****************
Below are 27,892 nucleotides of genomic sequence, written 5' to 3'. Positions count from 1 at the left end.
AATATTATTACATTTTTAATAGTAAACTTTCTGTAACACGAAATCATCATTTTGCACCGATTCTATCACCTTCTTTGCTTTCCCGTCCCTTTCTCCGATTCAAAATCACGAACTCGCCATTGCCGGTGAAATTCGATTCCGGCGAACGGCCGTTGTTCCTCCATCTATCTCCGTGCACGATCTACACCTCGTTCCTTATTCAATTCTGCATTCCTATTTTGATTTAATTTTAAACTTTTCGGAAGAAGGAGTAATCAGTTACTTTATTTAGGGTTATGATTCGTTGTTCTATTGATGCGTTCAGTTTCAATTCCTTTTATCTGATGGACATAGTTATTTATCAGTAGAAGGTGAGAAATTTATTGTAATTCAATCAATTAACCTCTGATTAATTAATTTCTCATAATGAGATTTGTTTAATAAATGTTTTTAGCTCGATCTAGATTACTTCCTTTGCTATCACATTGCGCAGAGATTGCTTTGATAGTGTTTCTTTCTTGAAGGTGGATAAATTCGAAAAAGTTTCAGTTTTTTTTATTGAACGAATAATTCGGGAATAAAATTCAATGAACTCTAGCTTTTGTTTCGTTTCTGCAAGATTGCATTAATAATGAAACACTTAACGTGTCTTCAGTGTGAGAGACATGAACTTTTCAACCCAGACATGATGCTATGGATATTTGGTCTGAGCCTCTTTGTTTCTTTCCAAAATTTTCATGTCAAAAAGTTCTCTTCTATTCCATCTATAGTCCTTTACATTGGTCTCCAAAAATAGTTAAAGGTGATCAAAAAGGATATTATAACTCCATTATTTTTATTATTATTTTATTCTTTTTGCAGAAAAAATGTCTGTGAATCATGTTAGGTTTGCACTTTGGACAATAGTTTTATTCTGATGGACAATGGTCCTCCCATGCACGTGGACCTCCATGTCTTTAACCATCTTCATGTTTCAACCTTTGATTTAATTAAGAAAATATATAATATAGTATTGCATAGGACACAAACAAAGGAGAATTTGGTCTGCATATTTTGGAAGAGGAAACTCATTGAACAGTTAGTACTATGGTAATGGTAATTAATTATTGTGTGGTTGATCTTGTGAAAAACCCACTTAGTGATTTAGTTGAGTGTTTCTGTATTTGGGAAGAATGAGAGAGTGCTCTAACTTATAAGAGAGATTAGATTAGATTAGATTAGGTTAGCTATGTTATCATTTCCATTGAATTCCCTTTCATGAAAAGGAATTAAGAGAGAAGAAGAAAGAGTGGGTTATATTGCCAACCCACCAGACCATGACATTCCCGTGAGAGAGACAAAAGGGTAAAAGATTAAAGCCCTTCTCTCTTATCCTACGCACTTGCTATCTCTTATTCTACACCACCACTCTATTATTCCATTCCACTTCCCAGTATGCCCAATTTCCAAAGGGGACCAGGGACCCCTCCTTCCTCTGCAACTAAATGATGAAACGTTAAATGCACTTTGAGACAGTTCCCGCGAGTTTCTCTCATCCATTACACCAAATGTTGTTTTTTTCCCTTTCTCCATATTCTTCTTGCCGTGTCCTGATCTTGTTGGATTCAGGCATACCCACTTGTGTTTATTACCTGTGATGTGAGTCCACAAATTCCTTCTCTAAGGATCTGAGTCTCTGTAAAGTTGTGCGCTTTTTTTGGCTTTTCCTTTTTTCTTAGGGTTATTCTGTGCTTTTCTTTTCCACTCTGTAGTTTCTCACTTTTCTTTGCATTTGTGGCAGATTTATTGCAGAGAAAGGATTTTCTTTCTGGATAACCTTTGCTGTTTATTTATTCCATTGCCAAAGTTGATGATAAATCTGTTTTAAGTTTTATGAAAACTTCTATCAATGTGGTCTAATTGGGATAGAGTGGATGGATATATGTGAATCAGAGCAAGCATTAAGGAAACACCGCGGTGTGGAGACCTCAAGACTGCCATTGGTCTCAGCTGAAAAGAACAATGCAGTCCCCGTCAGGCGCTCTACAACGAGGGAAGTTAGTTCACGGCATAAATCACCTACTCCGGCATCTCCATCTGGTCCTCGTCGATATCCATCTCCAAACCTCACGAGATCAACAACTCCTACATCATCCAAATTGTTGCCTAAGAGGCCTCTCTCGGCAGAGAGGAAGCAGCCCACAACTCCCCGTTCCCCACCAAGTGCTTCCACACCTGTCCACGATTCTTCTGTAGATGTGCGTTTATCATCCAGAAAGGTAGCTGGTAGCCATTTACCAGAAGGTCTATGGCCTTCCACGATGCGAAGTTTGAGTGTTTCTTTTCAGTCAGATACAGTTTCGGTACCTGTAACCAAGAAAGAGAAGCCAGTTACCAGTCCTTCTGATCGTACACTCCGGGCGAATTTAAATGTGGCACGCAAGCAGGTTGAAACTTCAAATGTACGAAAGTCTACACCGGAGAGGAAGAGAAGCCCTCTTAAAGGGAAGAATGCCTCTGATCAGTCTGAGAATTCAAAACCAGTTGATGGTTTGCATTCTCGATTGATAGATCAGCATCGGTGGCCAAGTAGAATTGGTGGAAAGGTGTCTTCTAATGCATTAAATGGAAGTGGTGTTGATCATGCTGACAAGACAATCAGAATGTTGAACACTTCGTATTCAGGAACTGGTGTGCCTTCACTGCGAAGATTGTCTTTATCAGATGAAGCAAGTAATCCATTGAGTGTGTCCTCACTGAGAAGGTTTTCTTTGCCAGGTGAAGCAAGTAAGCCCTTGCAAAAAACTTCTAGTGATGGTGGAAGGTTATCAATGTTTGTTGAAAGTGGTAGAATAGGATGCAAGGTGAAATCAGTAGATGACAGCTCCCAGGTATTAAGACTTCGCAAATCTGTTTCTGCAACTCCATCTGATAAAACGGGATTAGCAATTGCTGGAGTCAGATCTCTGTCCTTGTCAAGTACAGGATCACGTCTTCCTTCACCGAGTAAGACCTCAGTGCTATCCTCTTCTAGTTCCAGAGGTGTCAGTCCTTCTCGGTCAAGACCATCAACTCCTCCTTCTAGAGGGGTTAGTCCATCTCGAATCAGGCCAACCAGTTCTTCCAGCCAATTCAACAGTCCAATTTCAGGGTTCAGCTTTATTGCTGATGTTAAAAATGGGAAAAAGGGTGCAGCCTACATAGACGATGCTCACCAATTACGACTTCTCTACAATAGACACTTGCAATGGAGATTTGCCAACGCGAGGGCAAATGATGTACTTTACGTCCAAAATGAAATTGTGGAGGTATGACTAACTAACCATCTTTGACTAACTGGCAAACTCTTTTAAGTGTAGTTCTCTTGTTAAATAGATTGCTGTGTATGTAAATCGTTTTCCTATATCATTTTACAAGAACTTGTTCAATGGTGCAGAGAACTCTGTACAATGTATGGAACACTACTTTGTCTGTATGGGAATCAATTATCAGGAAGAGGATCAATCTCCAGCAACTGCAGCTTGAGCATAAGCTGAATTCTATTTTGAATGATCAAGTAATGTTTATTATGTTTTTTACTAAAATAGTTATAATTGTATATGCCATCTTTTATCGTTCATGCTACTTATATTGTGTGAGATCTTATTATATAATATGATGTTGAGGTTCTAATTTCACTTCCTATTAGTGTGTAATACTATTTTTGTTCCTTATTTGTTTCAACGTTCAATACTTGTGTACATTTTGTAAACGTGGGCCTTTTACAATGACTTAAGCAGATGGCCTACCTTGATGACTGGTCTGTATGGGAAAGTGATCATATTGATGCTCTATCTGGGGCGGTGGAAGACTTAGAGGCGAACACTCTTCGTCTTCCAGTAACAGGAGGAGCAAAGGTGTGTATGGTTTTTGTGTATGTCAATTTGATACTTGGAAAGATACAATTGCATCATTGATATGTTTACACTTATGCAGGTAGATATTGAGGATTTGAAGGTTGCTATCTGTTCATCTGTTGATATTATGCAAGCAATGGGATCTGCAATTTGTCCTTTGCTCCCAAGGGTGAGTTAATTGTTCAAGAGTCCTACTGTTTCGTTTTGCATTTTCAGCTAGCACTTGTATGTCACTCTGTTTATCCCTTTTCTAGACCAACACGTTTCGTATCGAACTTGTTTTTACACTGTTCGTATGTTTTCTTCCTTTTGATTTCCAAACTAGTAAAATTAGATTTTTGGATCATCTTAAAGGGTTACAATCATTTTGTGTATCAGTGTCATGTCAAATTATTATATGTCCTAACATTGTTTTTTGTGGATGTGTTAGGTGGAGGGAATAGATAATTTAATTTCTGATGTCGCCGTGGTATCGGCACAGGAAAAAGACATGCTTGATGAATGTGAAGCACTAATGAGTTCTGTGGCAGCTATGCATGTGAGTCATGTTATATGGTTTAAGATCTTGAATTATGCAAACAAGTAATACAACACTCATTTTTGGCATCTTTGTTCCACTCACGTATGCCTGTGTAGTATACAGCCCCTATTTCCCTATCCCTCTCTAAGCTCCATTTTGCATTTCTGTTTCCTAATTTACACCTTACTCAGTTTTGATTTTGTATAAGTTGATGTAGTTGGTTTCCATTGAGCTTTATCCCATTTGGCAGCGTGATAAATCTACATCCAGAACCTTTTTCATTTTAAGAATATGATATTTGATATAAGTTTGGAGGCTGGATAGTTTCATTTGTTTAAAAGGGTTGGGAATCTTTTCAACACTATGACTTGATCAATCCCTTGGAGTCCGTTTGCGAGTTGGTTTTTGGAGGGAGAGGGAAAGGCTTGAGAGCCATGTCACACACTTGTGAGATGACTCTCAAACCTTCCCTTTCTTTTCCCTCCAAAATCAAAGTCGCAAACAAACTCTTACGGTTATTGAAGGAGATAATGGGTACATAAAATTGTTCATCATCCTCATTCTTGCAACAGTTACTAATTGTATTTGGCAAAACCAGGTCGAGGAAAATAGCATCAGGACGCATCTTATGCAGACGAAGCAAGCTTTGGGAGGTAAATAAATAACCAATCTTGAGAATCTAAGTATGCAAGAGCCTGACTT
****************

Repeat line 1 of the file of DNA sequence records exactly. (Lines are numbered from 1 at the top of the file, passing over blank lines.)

Below are 27,892 nucleotides of genomic sequence, written 5' to 3'. Positions count from 1 at the left end.